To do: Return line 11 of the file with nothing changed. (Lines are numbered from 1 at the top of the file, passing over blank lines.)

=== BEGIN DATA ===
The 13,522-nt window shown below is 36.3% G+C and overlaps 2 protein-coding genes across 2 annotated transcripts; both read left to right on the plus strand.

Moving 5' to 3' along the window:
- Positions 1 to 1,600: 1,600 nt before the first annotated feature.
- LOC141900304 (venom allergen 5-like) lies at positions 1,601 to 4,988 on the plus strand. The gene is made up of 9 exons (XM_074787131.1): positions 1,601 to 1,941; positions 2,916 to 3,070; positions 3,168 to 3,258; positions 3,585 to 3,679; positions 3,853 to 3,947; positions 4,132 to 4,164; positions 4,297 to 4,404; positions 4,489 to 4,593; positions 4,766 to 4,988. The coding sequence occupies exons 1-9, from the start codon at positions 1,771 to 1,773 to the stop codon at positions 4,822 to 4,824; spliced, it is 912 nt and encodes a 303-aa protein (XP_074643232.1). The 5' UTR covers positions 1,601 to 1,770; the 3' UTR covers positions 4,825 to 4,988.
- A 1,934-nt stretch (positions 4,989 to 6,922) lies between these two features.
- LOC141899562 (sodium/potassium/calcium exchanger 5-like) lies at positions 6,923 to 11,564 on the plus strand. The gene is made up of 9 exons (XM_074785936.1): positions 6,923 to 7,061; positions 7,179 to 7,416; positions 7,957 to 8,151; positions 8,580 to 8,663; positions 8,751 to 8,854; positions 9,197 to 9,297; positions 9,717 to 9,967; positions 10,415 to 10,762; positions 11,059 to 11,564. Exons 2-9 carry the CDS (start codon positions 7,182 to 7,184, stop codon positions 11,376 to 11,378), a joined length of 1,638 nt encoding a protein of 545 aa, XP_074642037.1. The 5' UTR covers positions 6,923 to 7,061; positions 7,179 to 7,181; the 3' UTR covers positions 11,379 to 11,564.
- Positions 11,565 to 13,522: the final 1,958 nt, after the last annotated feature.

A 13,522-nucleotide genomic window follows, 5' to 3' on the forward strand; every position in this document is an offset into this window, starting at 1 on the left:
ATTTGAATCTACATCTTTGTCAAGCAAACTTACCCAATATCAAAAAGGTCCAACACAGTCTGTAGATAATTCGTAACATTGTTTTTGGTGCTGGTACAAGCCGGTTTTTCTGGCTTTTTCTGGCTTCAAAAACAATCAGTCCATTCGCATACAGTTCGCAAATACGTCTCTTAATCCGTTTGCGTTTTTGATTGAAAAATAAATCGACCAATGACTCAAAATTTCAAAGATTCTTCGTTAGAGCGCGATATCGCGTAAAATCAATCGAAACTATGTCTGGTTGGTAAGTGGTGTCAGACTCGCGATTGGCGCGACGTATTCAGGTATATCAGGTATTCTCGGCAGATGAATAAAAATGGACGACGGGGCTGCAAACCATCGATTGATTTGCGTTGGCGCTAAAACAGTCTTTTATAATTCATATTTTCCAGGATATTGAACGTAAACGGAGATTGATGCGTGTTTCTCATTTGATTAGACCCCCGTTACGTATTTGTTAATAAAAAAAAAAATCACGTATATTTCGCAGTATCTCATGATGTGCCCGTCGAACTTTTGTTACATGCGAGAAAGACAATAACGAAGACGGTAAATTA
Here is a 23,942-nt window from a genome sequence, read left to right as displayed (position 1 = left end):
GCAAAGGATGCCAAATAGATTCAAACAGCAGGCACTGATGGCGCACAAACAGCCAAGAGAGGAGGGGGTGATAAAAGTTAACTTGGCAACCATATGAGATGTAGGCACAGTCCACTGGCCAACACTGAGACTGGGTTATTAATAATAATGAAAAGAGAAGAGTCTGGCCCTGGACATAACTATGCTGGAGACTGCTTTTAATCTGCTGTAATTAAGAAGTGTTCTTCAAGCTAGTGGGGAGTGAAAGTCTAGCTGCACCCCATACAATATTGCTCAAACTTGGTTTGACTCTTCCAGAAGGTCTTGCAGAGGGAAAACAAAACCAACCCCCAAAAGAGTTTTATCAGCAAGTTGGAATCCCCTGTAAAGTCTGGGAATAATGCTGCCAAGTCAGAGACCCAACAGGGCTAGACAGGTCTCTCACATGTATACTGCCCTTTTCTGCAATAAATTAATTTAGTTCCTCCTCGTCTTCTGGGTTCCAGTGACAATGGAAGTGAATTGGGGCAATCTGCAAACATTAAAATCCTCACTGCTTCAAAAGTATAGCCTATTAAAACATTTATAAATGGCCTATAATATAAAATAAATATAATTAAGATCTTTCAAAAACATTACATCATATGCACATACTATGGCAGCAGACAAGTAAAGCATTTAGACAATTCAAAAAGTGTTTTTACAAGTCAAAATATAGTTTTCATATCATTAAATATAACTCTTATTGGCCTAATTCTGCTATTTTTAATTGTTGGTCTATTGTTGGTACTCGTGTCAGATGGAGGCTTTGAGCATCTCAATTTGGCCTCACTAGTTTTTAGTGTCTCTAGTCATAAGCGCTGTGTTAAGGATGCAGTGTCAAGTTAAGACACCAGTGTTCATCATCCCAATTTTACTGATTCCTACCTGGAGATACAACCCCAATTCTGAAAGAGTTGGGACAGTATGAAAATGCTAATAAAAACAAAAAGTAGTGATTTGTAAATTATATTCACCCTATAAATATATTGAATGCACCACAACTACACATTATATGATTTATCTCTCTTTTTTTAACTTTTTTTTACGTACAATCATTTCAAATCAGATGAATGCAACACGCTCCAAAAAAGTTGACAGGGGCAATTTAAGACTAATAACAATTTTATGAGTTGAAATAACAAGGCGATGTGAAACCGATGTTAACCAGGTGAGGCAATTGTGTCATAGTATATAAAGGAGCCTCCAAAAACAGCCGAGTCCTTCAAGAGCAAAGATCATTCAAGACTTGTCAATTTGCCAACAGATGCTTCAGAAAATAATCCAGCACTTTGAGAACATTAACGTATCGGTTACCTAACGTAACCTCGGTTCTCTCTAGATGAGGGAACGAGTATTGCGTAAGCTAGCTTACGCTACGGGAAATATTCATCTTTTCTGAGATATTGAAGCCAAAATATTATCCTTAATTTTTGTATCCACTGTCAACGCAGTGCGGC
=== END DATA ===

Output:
GCAAAGGATGCCAAATAGATTCAAACAGCAGGCACTGATGGCGCACAAACAGCCAAGAGAGGAGGGGGTGATAAAAGTTAACTTGGCAACCATATGAGATGTAGGCACAGTCCACTGGCCAACACTGAGACTGGGTTATTAATAATAATGAAAAGAGAAGAGTCTGGCCCTGGACATAACTATGCTGGAGACTGCTTTTAATCTGCTGTAATTAAGAAGTGTTCTTCAAGCTAGTGGGGAGTGAAAGTCTAGCTGCACCCCATACAATATTGCTCAAACTTGGTTTGACTCTTCCAGAAGGTCTTGCAGAGGGAAAACAAAACCAACCCCCAAAAGAGTTTTATCAGCAAGTTGGAATCCCCTGTAAAGTCTGGGAATAATGCTGCCAAGTCAGAGACCCAACAGGGCTAGACAGGTCTCTCACATGTATACTGCCCTTTTCTGCAATAAATTAATTTAGTTCCTCCTCGTCTTCTGGGTTCCAGTGACAATGGAAGTGAATTGGGGCAATCTGCAAACATTAAAATCCTCACTGCTTCAAAAGTATAGCCTATTAAAACATTTATAAATGGCCTATAATATAAAATAAATATAATTAAGATCTTTCAAAAACATTACATCATATGCACATACTATGGCAGCAGACAAGTAAAGCATTTAGACAATTCAAAAAGTGTTTTTACAAGTCAAAATATAGTTTTCATATCATTAAATATAACTCTTATTGGCCTAATTCTGCTATTTTTAATTGTTGGTCTATTGTTGGTACTCGTGTCAGATGGAGGCTTTGAGCATCTCAATTTGGCCTCACTAGTTTTTAGTGTCTCTAGTCATAAGCGCTGTGTTAAGGATGCAGTGTCAAGTTAAGACACCAGTGTTCATCATCCCAATTTTACTGATTCCTACCTGGAGATACAACCCCAATTCTGAAAGAGTTGGGACAGTATGAAAATGCTAATAAAAACAAAAAGTAGTGATTTGTAAATTATATTCACCCTATAAATATATTGAATGCACCACAACTACACATTATATGATTTATCTCTCTTTTTTTAACTTTTTTTTACGTACAATCATTTCAAATCAGATGAATGCAACACGCTCCAAAAAAGTTGACAGGGGCAATTTAAGACTAATAACAATTTTATGAGTTGAAATAACAAGGCGATGTGAAACCGATGTTAACCAGGTGAGGCAATTGTGTCATAGTATATAAAGGAGCCTCCAAAAACAGCCGAGTCCTTCAAGAGCAAAGATCATTCAAGACTTGTCAATTTGCCAACAGATGCTTCAGAAAATAATCCAGCACTTTGAGAACATTAACGTATCGGTTACCTAACGTAACCTCGGTTCTCTCTAGATGAGGGAACGAGTATTGCGTAAGCTAGCTTACGCTACGGGAAATATTCATCTTTTCTGAGATATTGAAGCCAAAATATTATCCTTAATTTTTGTATCCACTGTCAACGCAGTGCGGC